third-personal) Christianity and narrative
    Judaism (mainly second-personal) and Buddhism
    (no-personal, i.e. no personal God or
    relation).
  • The remainder of this talk focuses on faith,
    the root virtue of a second-person relation to
    God by grace (divine adoption).

Late have I loved you, O Beauty so ancient and
so new late have I loved you! ...You were with
me and I was not with you ... You called and
cried to me and broke open my deafness and you
sent forth your beams and shone upon me and
chased away my blindness you breathed fragrance
upon me, and I drew in my breath and do now pant
for you I tasted you, and now hunger and thirst
for you you touched me, and I have burned for
your peace. Augustine, Confessions 10.27.38.
Translation from The Divine Office The Liturgy
of the Hours According to the Roman Rite (London
Collins, 1974), 225
23
FAITH AND SCIENCEARE THEY COMPATIBLE?
24
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25
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26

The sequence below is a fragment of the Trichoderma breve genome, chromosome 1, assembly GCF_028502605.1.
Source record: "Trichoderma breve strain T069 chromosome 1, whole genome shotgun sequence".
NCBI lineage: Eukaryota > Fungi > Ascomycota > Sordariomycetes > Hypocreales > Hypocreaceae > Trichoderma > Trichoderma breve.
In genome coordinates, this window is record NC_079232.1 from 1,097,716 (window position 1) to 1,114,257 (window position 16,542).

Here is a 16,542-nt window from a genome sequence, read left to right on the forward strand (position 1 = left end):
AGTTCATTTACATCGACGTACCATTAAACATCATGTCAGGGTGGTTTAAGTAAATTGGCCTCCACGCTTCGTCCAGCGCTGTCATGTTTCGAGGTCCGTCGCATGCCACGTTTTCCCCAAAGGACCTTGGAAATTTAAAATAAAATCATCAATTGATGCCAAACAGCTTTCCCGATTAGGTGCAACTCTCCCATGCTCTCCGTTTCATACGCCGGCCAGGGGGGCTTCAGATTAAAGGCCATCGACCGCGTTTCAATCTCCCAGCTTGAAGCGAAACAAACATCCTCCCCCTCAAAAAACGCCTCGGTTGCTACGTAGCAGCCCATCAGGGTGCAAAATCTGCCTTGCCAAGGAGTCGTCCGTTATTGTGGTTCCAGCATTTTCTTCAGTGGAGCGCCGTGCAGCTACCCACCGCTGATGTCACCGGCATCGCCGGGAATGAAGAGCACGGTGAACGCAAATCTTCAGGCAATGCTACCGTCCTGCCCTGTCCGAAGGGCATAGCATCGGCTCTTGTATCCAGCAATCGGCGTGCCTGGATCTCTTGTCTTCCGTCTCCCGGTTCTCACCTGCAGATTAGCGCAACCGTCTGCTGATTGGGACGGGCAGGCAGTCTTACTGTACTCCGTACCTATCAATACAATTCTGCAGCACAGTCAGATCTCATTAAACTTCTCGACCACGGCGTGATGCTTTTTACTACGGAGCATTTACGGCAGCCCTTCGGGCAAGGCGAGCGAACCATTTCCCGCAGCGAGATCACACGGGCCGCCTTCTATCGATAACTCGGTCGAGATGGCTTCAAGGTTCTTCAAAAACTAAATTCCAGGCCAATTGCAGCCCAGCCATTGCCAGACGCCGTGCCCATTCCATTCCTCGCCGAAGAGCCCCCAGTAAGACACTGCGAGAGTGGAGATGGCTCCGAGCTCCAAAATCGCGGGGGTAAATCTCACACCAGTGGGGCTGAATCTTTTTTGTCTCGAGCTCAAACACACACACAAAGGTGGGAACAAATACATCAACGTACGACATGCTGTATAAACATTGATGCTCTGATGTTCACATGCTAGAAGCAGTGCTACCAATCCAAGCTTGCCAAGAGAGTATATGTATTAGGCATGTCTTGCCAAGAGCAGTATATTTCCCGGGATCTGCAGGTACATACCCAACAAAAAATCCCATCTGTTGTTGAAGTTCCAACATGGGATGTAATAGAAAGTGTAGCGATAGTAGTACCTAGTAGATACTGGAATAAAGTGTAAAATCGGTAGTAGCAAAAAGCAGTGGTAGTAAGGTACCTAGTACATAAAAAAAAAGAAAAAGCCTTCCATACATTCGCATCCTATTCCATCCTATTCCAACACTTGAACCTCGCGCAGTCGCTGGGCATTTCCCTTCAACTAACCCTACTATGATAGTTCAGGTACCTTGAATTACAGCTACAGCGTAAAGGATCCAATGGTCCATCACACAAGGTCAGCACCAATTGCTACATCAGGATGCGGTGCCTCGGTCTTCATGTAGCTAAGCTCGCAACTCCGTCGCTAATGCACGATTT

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27
Mgr Georges Lemaître, Father of the Big Bang
Mgr Georges Lemaître (d. 1966), a Belgian
Catholic priest, proposed what became known as
the Big Bang theory of the origin of the
Universe, deriving what became known as Hubble's
Law in a paper in 1927, two years before Edwin
Hubble confirmed the expansion of the universe.
He also proposed the way in which the theory
might be tested by searching for radiation from
the Big Bang. He died on shortly after having
learned of the discovery of cosmic microwave
background radiation, proof of his intuitions
about the birth of the Universe.
28
Fr Lemaître was honoured by the Church he was
made president of the Pontifical Academy of
Science in 1936 and a Monsignor in 1960.
By contrast, as late as 1948, astronomers in the
Soviet Union, a state constituted officially on
the basis of an atheist Marxist system, were
urged to oppose the Big Bang theory as promoting
clericalism (cf. Kragh, Cosmology and
Controversy (Princeton, N.J. Princeton
University Press, 1999), p. 262).
29
Mgr Gregor Mendel, Father of Modern Genetics
Gregor Mendel (d. 1884) was an Austrian
Augustinian priest and scientist often called the
father of genetics for his study of the
inheritance of traits in peas (between 1856 and
1863 Mendel cultivated and tested c. 29,000 pea
plants). Mendel showed that the inheritance of
traits follows particular laws, later named after
him. Mendel's paper was published in 1866 in
Proceedings of the Natural History Society of
Brünn, but largely ignored for nearly half a
century. The rediscovery of Mendels work
prompted the foundation of genetics.
30
Fr Angelo Secchi, Father of Astrophysics